After U.S. President Trump supporters stormed the Capitol, business group leaders representing 14,000 companies, including ExxonMobil, Pfizer Pharmaceuticals and Toyota Motor Industries, urged senior U.S. officials to consider oust Trump.
Jay Timmons, president and CEO of the National Manufacturers Association of America, said Trump “incites violence to keep power, and any elected leader who defends him violates their vows to the Constitution, rejects democracy, supports anarchy…
Vice President Pence, who withdrew from Congress, should seriously consider working with Cabinet cooperates to invoke the 25th Amendment to the Constitution to uphold democracy.”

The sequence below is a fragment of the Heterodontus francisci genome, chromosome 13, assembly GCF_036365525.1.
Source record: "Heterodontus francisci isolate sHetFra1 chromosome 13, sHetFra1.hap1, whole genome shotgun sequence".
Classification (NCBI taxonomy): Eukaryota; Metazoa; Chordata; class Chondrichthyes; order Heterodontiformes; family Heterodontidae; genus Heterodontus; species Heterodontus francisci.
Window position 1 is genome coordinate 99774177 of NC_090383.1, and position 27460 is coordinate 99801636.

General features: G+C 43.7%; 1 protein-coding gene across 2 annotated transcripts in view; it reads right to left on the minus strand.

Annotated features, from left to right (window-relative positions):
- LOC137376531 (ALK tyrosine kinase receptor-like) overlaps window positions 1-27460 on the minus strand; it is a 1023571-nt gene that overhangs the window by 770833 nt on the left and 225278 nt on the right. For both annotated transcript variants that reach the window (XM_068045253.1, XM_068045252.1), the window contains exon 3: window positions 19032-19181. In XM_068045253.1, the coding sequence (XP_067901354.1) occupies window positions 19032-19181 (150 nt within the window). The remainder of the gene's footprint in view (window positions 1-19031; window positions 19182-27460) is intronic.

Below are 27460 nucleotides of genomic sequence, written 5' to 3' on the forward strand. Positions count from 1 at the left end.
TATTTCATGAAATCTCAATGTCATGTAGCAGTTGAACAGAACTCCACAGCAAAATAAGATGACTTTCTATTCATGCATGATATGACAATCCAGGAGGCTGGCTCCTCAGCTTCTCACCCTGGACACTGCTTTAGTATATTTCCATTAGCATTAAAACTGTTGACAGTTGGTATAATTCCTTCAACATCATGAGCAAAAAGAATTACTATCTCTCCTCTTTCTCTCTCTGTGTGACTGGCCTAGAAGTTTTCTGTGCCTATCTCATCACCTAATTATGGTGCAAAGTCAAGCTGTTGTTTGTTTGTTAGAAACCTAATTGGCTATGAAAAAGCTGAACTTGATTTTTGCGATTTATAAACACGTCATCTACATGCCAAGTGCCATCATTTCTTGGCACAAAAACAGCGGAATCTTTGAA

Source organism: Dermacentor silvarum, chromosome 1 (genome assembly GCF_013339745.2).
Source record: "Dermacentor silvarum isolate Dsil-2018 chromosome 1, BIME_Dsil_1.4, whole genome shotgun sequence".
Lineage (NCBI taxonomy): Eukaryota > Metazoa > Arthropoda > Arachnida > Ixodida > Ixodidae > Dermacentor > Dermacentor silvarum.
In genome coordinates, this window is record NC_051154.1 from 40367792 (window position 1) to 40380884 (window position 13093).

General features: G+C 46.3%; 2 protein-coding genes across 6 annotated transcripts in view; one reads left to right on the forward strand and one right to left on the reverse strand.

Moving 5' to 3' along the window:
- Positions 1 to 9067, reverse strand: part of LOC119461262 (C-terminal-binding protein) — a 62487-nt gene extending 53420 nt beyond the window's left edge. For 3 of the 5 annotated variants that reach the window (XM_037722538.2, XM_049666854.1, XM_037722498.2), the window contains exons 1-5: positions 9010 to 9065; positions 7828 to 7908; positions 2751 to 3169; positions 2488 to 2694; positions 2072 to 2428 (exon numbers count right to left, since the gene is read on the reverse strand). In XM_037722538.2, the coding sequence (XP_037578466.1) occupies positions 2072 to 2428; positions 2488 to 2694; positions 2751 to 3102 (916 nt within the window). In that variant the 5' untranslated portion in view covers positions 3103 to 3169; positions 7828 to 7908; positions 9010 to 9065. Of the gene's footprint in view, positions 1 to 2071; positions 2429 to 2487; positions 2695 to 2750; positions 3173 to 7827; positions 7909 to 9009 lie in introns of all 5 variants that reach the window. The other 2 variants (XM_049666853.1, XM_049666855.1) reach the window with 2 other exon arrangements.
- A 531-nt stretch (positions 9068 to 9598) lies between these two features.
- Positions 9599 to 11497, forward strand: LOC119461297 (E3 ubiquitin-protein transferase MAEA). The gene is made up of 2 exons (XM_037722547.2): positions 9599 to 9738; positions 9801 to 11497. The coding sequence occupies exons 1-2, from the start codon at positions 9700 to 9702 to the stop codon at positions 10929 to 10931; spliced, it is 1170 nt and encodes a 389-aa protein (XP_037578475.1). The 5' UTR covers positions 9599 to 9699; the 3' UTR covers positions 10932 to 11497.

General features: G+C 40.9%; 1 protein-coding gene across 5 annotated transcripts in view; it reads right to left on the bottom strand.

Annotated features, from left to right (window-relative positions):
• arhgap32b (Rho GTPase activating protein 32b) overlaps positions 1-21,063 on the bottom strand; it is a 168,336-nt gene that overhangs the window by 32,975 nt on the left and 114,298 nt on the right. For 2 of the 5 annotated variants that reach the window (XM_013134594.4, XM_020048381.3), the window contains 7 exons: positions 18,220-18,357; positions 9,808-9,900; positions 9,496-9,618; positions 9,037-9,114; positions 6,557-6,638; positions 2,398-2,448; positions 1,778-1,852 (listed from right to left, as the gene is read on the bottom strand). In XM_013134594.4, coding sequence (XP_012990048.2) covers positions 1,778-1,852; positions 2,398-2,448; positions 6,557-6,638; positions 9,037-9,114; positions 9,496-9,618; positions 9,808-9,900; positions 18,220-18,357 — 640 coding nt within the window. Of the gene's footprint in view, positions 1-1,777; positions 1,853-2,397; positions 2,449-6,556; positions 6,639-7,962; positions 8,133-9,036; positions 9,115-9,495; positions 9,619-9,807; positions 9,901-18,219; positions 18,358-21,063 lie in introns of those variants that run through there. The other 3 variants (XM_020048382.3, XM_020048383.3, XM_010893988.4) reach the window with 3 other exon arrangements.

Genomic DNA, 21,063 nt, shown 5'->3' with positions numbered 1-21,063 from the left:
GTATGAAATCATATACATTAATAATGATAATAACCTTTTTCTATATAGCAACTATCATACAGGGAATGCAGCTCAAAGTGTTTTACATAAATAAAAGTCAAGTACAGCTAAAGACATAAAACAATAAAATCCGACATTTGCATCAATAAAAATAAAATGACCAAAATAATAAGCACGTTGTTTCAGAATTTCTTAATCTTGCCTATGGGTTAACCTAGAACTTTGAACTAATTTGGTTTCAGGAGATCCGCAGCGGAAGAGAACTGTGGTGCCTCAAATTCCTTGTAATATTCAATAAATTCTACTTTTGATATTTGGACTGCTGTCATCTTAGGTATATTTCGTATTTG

According to the report, President-elect Biden is sworn in on January 20, Trump still has 14 days in office.
Other business groups have also issued strong statements.
The Business Roundtable, a coalition of leaders of some of the largest companies in the United States, said: “The ongoing chaos in the U.S. capital is an attempt to overthrow the legitimate result of a democratic election, which is illegal.” The group said in a statement that they called on Trump to “end the chaos and all relevant officials and promote a peaceful transition of power”.
Jamie Dimon, chairman and CEO of JPMorgan Chase, said: “Our elected leaders have the responsibility to call for an end to violence, accept election results, and support the peaceful transfer of power, as our democracy has done for centuries.
Now is the time to unite to strengthen our unique Commonwealth.
“The U.S. Congress must meet again tonight to fulfill their constitutional responsibility to receive reports from the Electoral College,” Thomas Donoghue, CEO of the U.S. Chamber of Commerce, said in a statement.